For myself, Valor took up about 99% of my day, if not more. Coming home without him was a shock to the system. No Dobernose waiting as I opened the door. No spins, rushing to grab the nearest and loudest toy to announce my return. No running down the hall, to parkour off the hallway wall to propel himself into the kitchen. No sweet pokes with that sweet Dobernose of his on my hand as I headed to the backdoor to let him outside.
Instead, there was just silence. An eerie quiet. That joyful and larger-than-life presence was gone.
It has been one full week since I said goodbye to my boy. I am crying as I write this blog, so you can say I am still grieving. There are times I will catch myself looking over at his bed to check on him, or will see if he wants to go play a game or go outside. These habits and routines are hard to break. Will it be awful forever? Probably not. While I am crying now, it is not the same hysterical "I am about to vomit" weeping I did the day after. I am not waking up in tears anymore.
The fact is, his passing was a huge loss. But his being in my life was a huge gift. He taught me so much. So, I make sure to look at his photos, to watch his videos. To smile and laugh at his ridiculous to antics. To be thankful that I got to spent five years with him. To allow myself to be angry it was cut short, but then focus on the fun again. To allow myself to be sad it is over, but then focus on our adventures again.
This is not my first loss. Unfortunately, I have a lot of experience in that department. I know how this process will go, roughly speaking. It will just take time.
With all of this pretty much guaranteed pain, does this mean I am done with dogs? No.
I can understand how people can come to that conclusion, that it would be better to avoid going through all of this pain again! The gifts Valor gave me far outweigh the pain I am feeling now.
So in time, I will open my heart again to another dog. That will be wrought with its own challenges. Guilt. Fears that I will be trying to replace Valor or will constantly compare the new dog to him. It is all a normal part of the process and a different aspect of the seemingly never-ending cycle of pain that goes along with all of this.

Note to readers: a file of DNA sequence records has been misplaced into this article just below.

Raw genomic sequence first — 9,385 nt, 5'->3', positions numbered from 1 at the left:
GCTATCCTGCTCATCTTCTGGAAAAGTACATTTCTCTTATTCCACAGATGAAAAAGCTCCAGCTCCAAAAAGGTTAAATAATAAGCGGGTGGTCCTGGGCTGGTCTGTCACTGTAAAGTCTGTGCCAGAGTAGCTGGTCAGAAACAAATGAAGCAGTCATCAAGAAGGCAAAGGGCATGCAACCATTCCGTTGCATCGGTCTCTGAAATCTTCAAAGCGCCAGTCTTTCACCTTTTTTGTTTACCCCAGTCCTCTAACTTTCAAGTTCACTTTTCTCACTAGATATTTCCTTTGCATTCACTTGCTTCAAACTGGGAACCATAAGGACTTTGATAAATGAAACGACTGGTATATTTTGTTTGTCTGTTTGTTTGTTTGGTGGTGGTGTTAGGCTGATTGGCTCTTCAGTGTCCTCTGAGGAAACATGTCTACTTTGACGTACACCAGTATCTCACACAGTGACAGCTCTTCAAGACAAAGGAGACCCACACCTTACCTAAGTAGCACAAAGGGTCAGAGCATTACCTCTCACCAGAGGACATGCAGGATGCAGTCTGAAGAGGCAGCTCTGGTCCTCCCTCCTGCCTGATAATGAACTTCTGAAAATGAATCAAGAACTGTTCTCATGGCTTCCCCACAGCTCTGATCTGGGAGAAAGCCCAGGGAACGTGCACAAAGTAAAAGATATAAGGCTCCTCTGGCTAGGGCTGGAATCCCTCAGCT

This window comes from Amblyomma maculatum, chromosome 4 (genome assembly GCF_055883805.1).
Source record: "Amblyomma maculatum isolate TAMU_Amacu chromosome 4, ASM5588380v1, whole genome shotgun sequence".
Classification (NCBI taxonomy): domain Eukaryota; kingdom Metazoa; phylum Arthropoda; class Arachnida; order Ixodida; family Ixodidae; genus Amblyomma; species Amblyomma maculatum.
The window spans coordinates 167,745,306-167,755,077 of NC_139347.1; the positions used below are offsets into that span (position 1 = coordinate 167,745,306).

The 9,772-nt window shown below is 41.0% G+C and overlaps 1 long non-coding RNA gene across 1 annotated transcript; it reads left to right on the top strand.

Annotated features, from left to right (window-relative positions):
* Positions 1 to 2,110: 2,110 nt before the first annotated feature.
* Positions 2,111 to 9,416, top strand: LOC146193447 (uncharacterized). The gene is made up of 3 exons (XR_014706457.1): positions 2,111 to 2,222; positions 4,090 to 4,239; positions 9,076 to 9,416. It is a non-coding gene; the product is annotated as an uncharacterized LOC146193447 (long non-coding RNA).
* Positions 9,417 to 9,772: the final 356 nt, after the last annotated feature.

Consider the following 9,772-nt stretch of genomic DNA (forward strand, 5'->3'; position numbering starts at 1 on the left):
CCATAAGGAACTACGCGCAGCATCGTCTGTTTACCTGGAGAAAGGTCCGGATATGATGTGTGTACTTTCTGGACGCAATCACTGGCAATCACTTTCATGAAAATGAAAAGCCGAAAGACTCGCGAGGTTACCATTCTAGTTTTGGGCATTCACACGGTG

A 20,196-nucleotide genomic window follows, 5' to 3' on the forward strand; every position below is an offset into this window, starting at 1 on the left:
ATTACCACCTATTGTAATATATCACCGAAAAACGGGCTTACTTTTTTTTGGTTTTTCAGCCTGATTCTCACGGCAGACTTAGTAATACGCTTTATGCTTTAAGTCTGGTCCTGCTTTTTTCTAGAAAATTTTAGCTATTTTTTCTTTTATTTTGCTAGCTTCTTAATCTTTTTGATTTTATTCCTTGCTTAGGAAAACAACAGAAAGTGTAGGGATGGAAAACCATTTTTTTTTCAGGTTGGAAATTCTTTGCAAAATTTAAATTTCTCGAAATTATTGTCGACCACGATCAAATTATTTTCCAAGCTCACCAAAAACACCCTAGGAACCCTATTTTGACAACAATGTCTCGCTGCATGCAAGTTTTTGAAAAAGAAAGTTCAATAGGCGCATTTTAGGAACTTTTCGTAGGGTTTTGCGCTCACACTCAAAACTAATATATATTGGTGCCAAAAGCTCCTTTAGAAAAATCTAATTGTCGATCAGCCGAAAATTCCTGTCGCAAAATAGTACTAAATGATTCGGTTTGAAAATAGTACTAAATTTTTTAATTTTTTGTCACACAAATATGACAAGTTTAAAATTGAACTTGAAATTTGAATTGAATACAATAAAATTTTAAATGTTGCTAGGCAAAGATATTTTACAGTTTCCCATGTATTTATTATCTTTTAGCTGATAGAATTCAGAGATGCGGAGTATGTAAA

Yet, there will be new memories to be made. New adventures to go on. New lessons to learn. New opportunities to smile and laugh.
With time, the pain will fade into the background, and the memories of Valor will stand side-by-side with the new adventures. Instead of being drowned out with tears and heartache, they will be met with smiles and joy.
Our dogs give us so much. At the end of their journey with us, it is up to us to give them the best send off we possibly can. Regardless of how painful it is for us. We owe them that much.
Dianna L. Santos has been training dogs professionally since 2011. She has done everything from teaching group training classes and private lessons, to specializing in working with fearful, reactive and aggressive dogs, to being a trial official and competition organization staff member.
Following a serious neck and back injury, Dianna was forced to retire from in-person dog training. But she was not ready to give up her passion! So, she created Family Dog University, Dog Sport University, and Scent Work University to provide outstanding online dog training to as many dog handlers, owners and trainers possible…regardless of where they live! Dianna is incredibly grateful to the amazingly talented group of instructors who have joined FDU, DSU and SWU and she looks forward to the continued growth of all these platforms and the increased learning opportunities they can provide.